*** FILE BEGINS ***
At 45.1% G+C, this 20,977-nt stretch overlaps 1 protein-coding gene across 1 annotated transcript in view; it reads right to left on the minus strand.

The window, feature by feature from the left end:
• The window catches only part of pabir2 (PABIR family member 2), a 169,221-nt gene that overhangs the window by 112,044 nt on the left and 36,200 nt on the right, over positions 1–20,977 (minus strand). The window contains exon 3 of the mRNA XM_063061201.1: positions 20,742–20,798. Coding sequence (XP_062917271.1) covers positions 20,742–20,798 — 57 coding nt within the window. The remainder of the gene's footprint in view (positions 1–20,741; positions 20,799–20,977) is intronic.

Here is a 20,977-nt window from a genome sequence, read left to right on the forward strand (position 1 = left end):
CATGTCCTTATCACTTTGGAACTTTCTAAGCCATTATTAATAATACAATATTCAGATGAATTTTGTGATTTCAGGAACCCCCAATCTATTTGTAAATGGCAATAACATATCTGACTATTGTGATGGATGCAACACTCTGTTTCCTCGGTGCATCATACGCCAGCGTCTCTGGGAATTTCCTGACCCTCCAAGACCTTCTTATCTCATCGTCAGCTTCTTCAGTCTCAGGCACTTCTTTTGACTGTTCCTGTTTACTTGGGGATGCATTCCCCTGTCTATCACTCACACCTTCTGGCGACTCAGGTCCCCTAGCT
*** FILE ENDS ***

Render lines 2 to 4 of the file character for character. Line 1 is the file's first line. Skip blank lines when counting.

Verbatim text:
The window, feature by feature from the left end:
• The window catches only part of pabir2 (PABIR family member 2), a 169,221-nt gene that overhangs the window by 112,044 nt on the left and 36,200 nt on the right, over positions 1–20,977 (minus strand). The window contains exon 3 of the mRNA XM_063061201.1: positions 20,742–20,798. Coding sequence (XP_062917271.1) covers positions 20,742–20,798 — 57 coding nt within the window. The remainder of the gene's footprint in view (positions 1–20,741; positions 20,799–20,977) is intronic.

Here is a 20,977-nt window from a genome sequence, read left to right on the forward strand (position 1 = left end):